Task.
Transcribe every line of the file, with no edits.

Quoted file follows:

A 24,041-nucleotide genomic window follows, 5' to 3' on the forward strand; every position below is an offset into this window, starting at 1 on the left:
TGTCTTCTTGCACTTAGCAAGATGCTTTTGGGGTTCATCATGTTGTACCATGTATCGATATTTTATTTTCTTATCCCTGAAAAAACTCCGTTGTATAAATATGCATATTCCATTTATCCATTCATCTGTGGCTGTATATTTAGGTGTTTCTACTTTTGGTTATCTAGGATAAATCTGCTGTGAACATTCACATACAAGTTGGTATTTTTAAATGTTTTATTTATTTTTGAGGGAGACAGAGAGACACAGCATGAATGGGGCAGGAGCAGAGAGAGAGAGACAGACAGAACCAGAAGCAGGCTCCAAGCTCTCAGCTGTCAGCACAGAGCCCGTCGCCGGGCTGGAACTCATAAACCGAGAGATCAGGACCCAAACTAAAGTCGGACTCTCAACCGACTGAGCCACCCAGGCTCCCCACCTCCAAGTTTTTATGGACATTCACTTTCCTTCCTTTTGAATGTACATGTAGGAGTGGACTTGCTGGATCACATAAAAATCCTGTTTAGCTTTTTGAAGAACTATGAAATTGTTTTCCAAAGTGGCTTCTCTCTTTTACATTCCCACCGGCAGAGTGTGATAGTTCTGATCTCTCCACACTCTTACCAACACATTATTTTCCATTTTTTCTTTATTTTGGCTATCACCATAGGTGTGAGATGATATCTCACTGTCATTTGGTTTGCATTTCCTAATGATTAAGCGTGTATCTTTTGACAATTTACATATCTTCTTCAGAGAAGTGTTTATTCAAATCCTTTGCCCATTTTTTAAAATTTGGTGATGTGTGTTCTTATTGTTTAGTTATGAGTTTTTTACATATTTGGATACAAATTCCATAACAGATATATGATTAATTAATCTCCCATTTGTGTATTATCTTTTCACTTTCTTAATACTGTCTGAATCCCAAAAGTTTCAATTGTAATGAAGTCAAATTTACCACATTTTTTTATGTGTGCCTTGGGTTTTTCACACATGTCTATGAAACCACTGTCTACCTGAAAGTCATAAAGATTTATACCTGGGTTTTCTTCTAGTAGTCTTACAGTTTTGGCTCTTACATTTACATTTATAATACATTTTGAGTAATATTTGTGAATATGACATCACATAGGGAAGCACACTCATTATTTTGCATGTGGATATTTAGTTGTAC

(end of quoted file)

A 24,041-nucleotide genomic window follows, 5' to 3' on the forward strand; every position below is an offset into this window, starting at 1 on the left:
TGTCTTCTTGCACTTAGCAAGATGCTTTTGGGGTTCATCATGTTGTACCATGTATCGATATTTTATTTTCTTATCCCTGAAAAAACTCCGTTGTATAAATATGCATATTCCATTTATCCATTCATCTGTGGCTGTATATTTAGGTGTTTCTACTTTTGGTTATCTAGGATAAATCTGCTGTGAACATTCACATACAAGTTGGTATTTTTAAATGTTTTATTTATTTTTGAGGGAGACAGAGAGACACAGCATGAATGGGGCAGGAGCAGAGAGAGAGAGACAGACAGAACCAGAAGCAGGCTCCAAGCTCTCAGCTGTCAGCACAGAGCCCGTCGCCGGGCTGGAACTCATAAACCGAGAGATCAGGACCCAAACTAAAGTCGGACTCTCAACCGACTGAGCCACCCAGGCTCCCCACCTCCAAGTTTTTATGGACATTCACTTTCCTTCCTTTTGAATGTACATGTAGGAGTGGACTTGCTGGATCACATAAAAATCCTGTTTAGCTTTTTGAAGAACTATGAAATTGTTTTCCAAAGTGGCTTCTCTCTTTTACATTCCCACCGGCAGAGTGTGATAGTTCTGATCTCTCCACACTCTTACCAACACATTATTTTCCATTTTTTCTTTATTTTGGCTATCACCATAGGTGTGAGATGATATCTCACTGTCATTTGGTTTGCATTTCCTAATGATTAAGCGTGTATCTTTTGACAATTTACATATCTTCTTCAGAGAAGTGTTTATTCAAATCCTTTGCCCATTTTTTAAAATTTGGTGATGTGTGTTCTTATTGTTTAGTTATGAGTTTTTTACATATTTGGATACAAATTCCATAACAGATATATGATTAATTAATCTCCCATTTGTGTATTATCTTTTCACTTTCTTAATACTGTCTGAATCCCAAAAGTTTCAATTGTAATGAAGTCAAATTTACCACATTTTTTTATGTGTGCCTTGGGTTTTTCACACATGTCTATGAAACCACTGTCTACCTGAAAGTCATAAAGATTTATACCTGGGTTTTCTTCTAGTAGTCTTACAGTTTTGGCTCTTACATTTACATTTATAATACATTTTGAGTAATATTTGTGAATATGACATCACATAGGGAAGCACACTCATTATTTTGCATGTGGATATTTAGTTGTAC